A happy horse is a well-behaved horse and we all know how important good horse behaviour is. Happy horses are a pleasure to be around; they learn quickly and interact with us and above all else are safer than an unhappy horse! For that reason, we thought we’d discuss six ways you can ensure your horse’s happiness.
Hit the Hay
The first and most important way to keep your horse happy is to ensure they are well fed and watered. As herbivores, horses need a very specific diet. They require lots of fibre to keep their extremely long and sensitive digestive tract working, eating little and often. So, whether that’s grass or hay, they should be eating almost all day long. A constant supply of water should be on hand as an average horse drinks five to 10 gallons of fresh water per day. Without enough water, horses are at greater risk of developing digestive issues, such as impaction colic which, in some cases, can be fatal.
Horses are Creatures of Habit
Horses thrive when they live in a steady routine. They are naturally a flight animal which means they can easily become anxious or stressed by the unknown. Having a steady routine can help keep your horse calm and improve their wellbeing and ensure stress-free horse behaviour.
Horses are Herd Animals
Horses need companionship. Horses feel safer when they have other horses around them as part of a herd because, as prey animals, there is ‘safety in numbers’. If you ever see a horse lying in a field, there is invariably always at least one horse standing over them, guarding their sleeping companions. A horse on its own in a pen, for whatever reason, can be perfectly happy though as long as they are in sight of other horses.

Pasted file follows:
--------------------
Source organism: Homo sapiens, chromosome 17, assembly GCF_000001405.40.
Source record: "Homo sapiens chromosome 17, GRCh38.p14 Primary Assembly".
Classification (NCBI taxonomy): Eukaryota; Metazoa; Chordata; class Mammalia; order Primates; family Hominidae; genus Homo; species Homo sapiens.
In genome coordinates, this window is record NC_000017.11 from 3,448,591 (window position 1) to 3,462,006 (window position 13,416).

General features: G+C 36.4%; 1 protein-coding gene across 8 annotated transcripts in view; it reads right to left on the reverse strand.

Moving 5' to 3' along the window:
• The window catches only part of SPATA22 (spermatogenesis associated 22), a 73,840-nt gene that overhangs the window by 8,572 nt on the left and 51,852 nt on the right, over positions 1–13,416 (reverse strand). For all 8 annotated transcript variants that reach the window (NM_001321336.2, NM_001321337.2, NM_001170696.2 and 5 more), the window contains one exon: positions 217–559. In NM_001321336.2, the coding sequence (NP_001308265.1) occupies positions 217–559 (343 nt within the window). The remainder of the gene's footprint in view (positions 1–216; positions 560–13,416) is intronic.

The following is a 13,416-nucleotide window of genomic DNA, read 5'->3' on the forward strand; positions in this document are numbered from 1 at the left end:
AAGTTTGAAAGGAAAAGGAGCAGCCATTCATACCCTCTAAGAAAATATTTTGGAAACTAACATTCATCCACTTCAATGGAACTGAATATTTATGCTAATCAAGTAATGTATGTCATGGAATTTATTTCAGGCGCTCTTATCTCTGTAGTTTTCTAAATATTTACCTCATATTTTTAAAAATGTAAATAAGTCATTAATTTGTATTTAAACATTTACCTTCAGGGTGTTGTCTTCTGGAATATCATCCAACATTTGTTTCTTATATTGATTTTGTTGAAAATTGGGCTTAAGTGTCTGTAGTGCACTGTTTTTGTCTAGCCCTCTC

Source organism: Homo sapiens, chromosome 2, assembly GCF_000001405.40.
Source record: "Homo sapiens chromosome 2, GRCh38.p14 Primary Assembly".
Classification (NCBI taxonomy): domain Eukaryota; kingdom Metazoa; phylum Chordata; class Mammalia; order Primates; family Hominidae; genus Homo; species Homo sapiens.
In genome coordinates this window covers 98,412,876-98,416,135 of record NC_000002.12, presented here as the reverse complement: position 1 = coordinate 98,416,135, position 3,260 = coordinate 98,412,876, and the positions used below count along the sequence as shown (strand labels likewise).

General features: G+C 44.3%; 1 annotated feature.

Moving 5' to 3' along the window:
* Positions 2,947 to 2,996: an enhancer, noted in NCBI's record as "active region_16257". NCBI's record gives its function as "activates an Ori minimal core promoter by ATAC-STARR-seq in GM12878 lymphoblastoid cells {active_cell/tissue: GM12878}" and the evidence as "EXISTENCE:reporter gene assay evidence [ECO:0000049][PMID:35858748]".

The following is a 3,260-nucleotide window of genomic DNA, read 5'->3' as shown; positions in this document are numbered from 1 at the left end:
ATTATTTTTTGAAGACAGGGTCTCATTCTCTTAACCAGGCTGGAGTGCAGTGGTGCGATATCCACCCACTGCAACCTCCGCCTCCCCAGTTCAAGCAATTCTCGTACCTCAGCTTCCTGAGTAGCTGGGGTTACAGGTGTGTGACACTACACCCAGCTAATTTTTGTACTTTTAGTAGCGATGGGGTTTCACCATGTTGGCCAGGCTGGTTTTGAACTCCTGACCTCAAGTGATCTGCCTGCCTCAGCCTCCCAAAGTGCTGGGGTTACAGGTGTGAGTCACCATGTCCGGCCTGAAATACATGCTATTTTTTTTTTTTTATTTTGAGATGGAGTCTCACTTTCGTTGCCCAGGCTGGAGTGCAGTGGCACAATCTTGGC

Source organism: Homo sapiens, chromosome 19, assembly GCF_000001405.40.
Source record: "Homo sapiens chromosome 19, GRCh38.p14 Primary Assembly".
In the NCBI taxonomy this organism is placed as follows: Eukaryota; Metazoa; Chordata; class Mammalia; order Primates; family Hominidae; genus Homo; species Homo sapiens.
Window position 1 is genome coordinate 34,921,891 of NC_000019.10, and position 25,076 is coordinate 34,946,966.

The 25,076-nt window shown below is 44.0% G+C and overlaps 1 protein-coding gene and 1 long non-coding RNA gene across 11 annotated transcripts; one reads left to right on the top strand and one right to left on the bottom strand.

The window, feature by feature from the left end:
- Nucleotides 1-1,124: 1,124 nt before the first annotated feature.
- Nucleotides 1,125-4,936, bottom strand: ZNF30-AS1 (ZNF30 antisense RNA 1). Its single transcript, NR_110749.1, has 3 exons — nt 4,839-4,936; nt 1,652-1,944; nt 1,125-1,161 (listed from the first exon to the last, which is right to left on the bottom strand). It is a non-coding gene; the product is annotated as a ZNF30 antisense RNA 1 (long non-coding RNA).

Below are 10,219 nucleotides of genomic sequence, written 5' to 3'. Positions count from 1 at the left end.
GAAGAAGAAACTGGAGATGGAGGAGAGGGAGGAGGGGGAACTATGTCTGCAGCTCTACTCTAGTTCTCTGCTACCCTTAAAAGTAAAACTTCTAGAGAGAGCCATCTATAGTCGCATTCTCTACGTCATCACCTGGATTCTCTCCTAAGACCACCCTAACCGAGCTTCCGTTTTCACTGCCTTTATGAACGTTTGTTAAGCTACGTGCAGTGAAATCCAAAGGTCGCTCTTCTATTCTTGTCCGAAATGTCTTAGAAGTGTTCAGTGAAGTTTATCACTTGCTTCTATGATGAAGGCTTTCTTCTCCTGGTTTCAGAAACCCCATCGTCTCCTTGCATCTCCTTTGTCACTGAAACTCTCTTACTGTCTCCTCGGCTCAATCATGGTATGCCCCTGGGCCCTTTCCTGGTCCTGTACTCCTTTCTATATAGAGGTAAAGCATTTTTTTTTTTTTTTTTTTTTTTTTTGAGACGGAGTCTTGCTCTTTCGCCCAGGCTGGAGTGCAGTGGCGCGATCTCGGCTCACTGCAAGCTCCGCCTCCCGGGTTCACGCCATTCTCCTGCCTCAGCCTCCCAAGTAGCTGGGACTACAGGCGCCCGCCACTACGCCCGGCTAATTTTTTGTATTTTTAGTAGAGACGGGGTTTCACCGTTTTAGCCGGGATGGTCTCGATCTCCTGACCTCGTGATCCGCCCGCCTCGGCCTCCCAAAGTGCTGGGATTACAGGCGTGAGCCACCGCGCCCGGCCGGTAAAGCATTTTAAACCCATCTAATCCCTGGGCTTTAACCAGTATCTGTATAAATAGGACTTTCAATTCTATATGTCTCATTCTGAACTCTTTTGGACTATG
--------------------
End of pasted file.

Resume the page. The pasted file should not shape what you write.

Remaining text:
Exercise Isn’t Only for Human’s Mental Health
If you’ve ever had to keep a horse on box rest due to an injury, you’ll know how frustrated they can become. Proper exercise will improve their circulation, digestion, flexibility, muscle and bones, and impact their overall health and horse happiness. There may be times you have to keep your horse inside due to bad weather: try and make sure they go for some exercise in the day, even if it’s just a walk around the yard.
Farrier and Vet Care
If your horse’s feet get too long or unbalanced, it’s going to affect your horse’s behaviour as well as his performance, so regular shoeing is vital. All horses are slightly different but, on average, a horse should be shod every five to eight weeks.
Inadequate worming will affect his immune system, and even cause colic or heart problems. Additionally, don’t forget to have your horse’s teeth checked. Horse’s teeth continually grow throughout their lives; have you heard of the saying, “long in the tooth”? This originates from being able to guess the age of a horse from looking at the length of his teeth. Because of this continual growth, they can sometimes develop sharp points to their teeth making eating difficult when each bite irritates his cheeks.
You Scratch my Back and I’ll Scratch Yours
If you watch natural horse behaviour in a field, you will spot that they often scratch each other’s necks. They are normally close companions in the field and seem to have a mutual agreement: you scratch my back and I’ll scratch yours!
Stabled horses or horses without a friend often don’t have that luxury, so this is where grooming will take its place. It will also give you an opportunity to notice any injuries. If you find that special spot for a scratch, they’ll be sure to show their approval!
Horse Happiness is Your Goal
So, a happy horse is more likely to be a well-behaved horse and horse happiness, as an owner, is what we should all strive to achieve. Follow these guidelines and not only should your horse behaviour be good, your companion will, hopefully, live a long and healthy life.